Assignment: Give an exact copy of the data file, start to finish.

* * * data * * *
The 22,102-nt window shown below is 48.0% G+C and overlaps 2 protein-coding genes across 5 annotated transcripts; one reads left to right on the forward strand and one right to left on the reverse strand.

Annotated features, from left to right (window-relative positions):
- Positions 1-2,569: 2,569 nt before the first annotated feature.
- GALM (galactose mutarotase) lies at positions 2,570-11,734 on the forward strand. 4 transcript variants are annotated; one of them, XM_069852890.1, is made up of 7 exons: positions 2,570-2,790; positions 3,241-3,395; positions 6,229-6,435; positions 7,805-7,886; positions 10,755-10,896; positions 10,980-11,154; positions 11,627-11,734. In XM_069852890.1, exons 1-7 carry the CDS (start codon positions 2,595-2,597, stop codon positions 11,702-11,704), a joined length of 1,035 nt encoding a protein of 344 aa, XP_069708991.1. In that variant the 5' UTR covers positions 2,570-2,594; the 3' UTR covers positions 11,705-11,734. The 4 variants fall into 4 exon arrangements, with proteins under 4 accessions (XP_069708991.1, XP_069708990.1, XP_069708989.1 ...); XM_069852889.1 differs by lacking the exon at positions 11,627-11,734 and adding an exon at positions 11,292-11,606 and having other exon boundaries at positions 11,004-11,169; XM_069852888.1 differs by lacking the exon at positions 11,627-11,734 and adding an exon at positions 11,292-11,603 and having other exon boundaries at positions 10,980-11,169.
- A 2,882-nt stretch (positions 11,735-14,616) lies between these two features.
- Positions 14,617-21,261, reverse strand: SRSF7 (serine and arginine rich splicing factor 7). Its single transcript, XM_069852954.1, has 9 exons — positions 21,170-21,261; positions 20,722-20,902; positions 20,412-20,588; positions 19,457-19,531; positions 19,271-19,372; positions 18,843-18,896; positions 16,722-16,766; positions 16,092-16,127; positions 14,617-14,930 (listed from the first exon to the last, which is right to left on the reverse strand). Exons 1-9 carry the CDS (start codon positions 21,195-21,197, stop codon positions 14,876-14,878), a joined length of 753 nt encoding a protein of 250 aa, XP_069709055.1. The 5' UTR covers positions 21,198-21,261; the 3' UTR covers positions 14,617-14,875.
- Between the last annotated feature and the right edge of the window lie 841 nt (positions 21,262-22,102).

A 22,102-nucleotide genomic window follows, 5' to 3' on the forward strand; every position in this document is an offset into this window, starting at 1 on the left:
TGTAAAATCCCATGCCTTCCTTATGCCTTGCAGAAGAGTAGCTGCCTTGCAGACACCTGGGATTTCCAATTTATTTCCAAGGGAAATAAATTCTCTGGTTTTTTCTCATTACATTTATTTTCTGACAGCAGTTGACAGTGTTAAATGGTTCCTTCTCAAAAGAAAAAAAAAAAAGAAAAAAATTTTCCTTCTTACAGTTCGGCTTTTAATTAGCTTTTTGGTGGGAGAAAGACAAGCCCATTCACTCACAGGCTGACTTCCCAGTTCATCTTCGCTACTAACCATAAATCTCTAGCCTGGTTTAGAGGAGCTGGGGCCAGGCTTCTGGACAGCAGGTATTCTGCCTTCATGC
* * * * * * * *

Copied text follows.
The 22,102-nt window shown below is 48.0% G+C and overlaps 2 protein-coding genes across 5 annotated transcripts; one reads left to right on the forward strand and one right to left on the reverse strand.

Annotated features, from left to right (window-relative positions):
- Positions 1-2,569: 2,569 nt before the first annotated feature.
- GALM (galactose mutarotase) lies at positions 2,570-11,734 on the forward strand. 4 transcript variants are annotated; one of them, XM_069852890.1, is made up of 7 exons: positions 2,570-2,790; positions 3,241-3,395; positions 6,229-6,435; positions 7,805-7,886; positions 10,755-10,896; positions 10,980-11,154; positions 11,627-11,734. In XM_069852890.1, exons 1-7 carry the CDS (start codon positions 2,595-2,597, stop codon positions 11,702-11,704), a joined length of 1,035 nt encoding a protein of 344 aa, XP_069708991.1. In that variant the 5' UTR covers positions 2,570-2,594; the 3' UTR covers positions 11,705-11,734. The 4 variants fall into 4 exon arrangements, with proteins under 4 accessions (XP_069708991.1, XP_069708990.1, XP_069708989.1 ...); XM_069852889.1 differs by lacking the exon at positions 11,627-11,734 and adding an exon at positions 11,292-11,606 and having other exon boundaries at positions 11,004-11,169; XM_069852888.1 differs by lacking the exon at positions 11,627-11,734 and adding an exon at positions 11,292-11,603 and having other exon boundaries at positions 10,980-11,169.
- A 2,882-nt stretch (positions 11,735-14,616) lies between these two features.
- Positions 14,617-21,261, reverse strand: SRSF7 (serine and arginine rich splicing factor 7). Its single transcript, XM_069852954.1, has 9 exons — positions 21,170-21,261; positions 20,722-20,902; positions 20,412-20,588; positions 19,457-19,531; positions 19,271-19,372; positions 18,843-18,896; positions 16,722-16,766; positions 16,092-16,127; positions 14,617-14,930 (listed from the first exon to the last, which is right to left on the reverse strand). Exons 1-9 carry the CDS (start codon positions 21,195-21,197, stop codon positions 14,876-14,878), a joined length of 753 nt encoding a protein of 250 aa, XP_069709055.1. The 5' UTR covers positions 21,198-21,261; the 3' UTR covers positions 14,617-14,875.
- Between the last annotated feature and the right edge of the window lie 841 nt (positions 21,262-22,102).

A 22,102-nucleotide genomic window follows, 5' to 3' on the forward strand; every position in this document is an offset into this window, starting at 1 on the left:
TGTAAAATCCCATGCCTTCCTTATGCCTTGCAGAAGAGTAGCTGCCTTGCAGACACCTGGGATTTCCAATTTATTTCCAAGGGAAATAAATTCTCTGGTTTTTTCTCATTACATTTATTTTCTGACAGCAGTTGACAGTGTTAAATGGTTCCTTCTCAAAAGAAAAAAAAAAAAGAAAAAAATTTTCCTTCTTACAGTTCGGCTTTTAATTAGCTTTTTGGTGGGAGAAAGACAAGCCCATTCACTCACAGGCTGACTTCCCAGTTCATCTTCGCTACTAACCATAAATCTCTAGCCTGGTTTAGAGGAGCTGGGGCCAGGCTTCTGGACAGCAGGTATTCTGCCTTCATGC